MANILA - President Ferdinand Marcos Jr should present his basis for his ‘disagreement’ with the Philippine Statistics Authority’s report that inflation had quickened to 6.1 percent in June, a think tank said on Wednesday.
IBON Foundation executive director Sonny Africa said it was the first time that he heard a president dispute any data from a statistical agency.
"We have to hold on to science and believe in the professionalism I think of our statistical agencies. If the President has alternative data, of course, it's very welcome. But in all honesty, the way he delivered his message, he just seemed to be making a knee-jerk reaction, which I think was unbecoming of the President," Africa said on ANC’s Headstart.
Africa said he doubts the President has a basis for his doubt.
"If he had he would have mentioned it. The only semblance of argument he had was invoking na tumawid daw sa (crossed) 4 percent. I mean that's a stated fact we have breached 4 percent, and breaching 4 percent is not an argument for 6.1 percent being wrong so I don’t think he has any data at hand to dispute the 6.1 percent figure," he said.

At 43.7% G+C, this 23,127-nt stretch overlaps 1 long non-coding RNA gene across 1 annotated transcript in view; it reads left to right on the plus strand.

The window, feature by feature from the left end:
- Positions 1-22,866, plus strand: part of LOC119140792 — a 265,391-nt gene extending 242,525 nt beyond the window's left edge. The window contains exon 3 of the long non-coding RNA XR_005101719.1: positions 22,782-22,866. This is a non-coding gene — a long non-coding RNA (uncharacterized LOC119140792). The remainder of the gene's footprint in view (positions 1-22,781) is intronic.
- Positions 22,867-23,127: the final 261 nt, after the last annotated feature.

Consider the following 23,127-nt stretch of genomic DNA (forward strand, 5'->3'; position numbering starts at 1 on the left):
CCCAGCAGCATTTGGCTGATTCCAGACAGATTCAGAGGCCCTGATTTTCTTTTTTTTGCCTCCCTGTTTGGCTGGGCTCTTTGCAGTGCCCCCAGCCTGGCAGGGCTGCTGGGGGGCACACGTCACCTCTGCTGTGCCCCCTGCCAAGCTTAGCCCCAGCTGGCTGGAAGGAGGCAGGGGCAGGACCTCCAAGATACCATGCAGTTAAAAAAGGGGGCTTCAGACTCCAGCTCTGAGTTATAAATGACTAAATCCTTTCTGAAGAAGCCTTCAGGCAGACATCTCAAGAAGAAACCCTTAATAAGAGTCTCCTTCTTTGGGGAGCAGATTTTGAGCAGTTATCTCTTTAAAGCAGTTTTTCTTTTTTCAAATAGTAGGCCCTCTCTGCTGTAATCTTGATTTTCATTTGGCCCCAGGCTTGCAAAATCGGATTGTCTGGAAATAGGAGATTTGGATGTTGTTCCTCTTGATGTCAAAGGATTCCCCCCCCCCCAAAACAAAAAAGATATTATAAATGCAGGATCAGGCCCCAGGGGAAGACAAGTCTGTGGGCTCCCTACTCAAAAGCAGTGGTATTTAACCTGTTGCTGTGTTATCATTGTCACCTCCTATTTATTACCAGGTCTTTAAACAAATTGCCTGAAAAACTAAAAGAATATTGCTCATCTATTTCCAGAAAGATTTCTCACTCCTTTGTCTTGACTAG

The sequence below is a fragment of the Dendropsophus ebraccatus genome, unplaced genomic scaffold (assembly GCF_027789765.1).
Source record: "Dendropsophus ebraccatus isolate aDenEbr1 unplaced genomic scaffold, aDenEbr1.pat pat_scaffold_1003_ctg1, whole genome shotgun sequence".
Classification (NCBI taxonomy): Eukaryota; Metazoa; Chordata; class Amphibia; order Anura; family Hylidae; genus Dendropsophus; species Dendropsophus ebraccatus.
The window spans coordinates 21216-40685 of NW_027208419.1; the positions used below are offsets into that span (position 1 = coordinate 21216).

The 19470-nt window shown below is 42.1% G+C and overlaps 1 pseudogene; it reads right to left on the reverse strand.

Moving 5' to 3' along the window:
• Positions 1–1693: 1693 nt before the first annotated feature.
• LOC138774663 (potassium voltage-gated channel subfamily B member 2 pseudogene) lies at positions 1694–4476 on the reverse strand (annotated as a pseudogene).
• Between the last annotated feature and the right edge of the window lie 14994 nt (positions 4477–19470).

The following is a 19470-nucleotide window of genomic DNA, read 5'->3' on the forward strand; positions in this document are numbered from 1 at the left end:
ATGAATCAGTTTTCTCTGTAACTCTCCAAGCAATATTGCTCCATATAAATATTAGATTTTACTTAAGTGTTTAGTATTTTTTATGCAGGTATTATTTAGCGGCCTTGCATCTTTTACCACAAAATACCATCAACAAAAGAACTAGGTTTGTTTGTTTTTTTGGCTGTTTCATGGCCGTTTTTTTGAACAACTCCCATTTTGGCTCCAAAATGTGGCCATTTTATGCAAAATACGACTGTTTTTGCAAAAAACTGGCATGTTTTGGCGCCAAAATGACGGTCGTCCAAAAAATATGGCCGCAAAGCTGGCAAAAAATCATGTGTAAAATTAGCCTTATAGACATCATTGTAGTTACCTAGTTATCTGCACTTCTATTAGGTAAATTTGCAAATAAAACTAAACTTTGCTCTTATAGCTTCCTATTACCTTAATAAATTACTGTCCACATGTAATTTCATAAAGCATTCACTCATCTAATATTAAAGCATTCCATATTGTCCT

Marcos was being asked about his plans to address rising prices when he expressed his doubts about the PSA inflation report.
The PSA meanwhile has said it stands by its report.
Africa noted that Marcos did not present an economic platform during the campaign period.
"If you did have a sense of how deep the economic problems are, we would've thought that a serious President who really prioritizes the socioeconomic crisis wouldn't wait to be elected to put a package together," he said.
Meanwhile, Africa said Marcos taking on the helm of the agriculture department was a "double-edged sword" as failure to improve the sector will be taken on his account, according to Africa.
"If it does lead to real self-sufficiency approach, to an increase in agriculture budget and real support for domestic producers that makes prices cheaper in the future, I think that is worth supporting. But there are other problems beyond agri that I think should be attended to as well," he said.
Africa also scored Marcos for saying that commodity prices “are beyond our control.” In the case of fuel prices, Africa said this was because of deregulation.
"We don't have control right now because we chose not to have control, because we bought into this hype that deregulating is a good thing, and then we just have to rely on market forces and the goodwill of corporations to be honest in their pricing mechanisms," he said.